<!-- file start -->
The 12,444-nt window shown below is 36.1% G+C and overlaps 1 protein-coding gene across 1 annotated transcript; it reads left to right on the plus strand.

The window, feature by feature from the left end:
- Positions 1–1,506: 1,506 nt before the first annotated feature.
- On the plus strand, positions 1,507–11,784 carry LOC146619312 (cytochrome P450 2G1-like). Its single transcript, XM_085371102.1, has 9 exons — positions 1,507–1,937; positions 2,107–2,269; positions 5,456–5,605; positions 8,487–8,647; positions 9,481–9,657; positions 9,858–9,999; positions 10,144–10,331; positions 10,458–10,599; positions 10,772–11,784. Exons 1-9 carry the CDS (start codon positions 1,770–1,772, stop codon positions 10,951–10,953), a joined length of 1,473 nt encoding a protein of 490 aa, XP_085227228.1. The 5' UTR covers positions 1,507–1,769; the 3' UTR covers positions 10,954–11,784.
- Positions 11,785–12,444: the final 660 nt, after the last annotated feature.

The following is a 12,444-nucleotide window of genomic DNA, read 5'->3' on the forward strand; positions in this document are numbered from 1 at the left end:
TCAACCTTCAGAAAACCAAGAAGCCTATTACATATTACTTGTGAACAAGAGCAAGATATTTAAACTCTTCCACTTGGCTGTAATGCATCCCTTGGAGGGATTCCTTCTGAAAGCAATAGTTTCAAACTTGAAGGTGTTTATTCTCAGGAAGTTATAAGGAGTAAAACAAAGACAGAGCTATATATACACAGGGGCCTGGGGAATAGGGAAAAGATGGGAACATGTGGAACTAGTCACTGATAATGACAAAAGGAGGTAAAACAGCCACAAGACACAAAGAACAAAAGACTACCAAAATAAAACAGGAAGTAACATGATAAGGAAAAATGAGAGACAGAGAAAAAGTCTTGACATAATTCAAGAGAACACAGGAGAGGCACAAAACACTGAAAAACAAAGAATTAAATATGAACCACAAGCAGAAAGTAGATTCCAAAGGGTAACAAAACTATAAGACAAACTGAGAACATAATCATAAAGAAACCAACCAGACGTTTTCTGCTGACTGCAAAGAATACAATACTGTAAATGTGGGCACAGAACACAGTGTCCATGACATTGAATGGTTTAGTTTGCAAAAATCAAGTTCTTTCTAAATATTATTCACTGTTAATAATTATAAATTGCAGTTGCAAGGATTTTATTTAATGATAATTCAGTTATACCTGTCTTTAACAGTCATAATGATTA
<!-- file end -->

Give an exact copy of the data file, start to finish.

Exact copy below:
The 12,444-nt window shown below is 36.1% G+C and overlaps 1 protein-coding gene across 1 annotated transcript; it reads left to right on the plus strand.

The window, feature by feature from the left end:
- Positions 1–1,506: 1,506 nt before the first annotated feature.
- On the plus strand, positions 1,507–11,784 carry LOC146619312 (cytochrome P450 2G1-like). Its single transcript, XM_085371102.1, has 9 exons — positions 1,507–1,937; positions 2,107–2,269; positions 5,456–5,605; positions 8,487–8,647; positions 9,481–9,657; positions 9,858–9,999; positions 10,144–10,331; positions 10,458–10,599; positions 10,772–11,784. Exons 1-9 carry the CDS (start codon positions 1,770–1,772, stop codon positions 10,951–10,953), a joined length of 1,473 nt encoding a protein of 490 aa, XP_085227228.1. The 5' UTR covers positions 1,507–1,769; the 3' UTR covers positions 10,954–11,784.
- Positions 11,785–12,444: the final 660 nt, after the last annotated feature.

The following is a 12,444-nucleotide window of genomic DNA, read 5'->3' on the forward strand; positions in this document are numbered from 1 at the left end:
TCAACCTTCAGAAAACCAAGAAGCCTATTACATATTACTTGTGAACAAGAGCAAGATATTTAAACTCTTCCACTTGGCTGTAATGCATCCCTTGGAGGGATTCCTTCTGAAAGCAATAGTTTCAAACTTGAAGGTGTTTATTCTCAGGAAGTTATAAGGAGTAAAACAAAGACAGAGCTATATATACACAGGGGCCTGGGGAATAGGGAAAAGATGGGAACATGTGGAACTAGTCACTGATAATGACAAAAGGAGGTAAAACAGCCACAAGACACAAAGAACAAAAGACTACCAAAATAAAACAGGAAGTAACATGATAAGGAAAAATGAGAGACAGAGAAAAAGTCTTGACATAATTCAAGAGAACACAGGAGAGGCACAAAACACTGAAAAACAAAGAATTAAATATGAACCACAAGCAGAAAGTAGATTCCAAAGGGTAACAAAACTATAAGACAAACTGAGAACATAATCATAAAGAAACCAACCAGACGTTTTCTGCTGACTGCAAAGAATACAATACTGTAAATGTGGGCACAGAACACAGTGTCCATGACATTGAATGGTTTAGTTTGCAAAAATCAAGTTCTTTCTAAATATTATTCACTGTTAATAATTATAAATTGCAGTTGCAAGGATTTTATTTAATGATAATTCAGTTATACCTGTCTTTAACAGTCATAATGATTA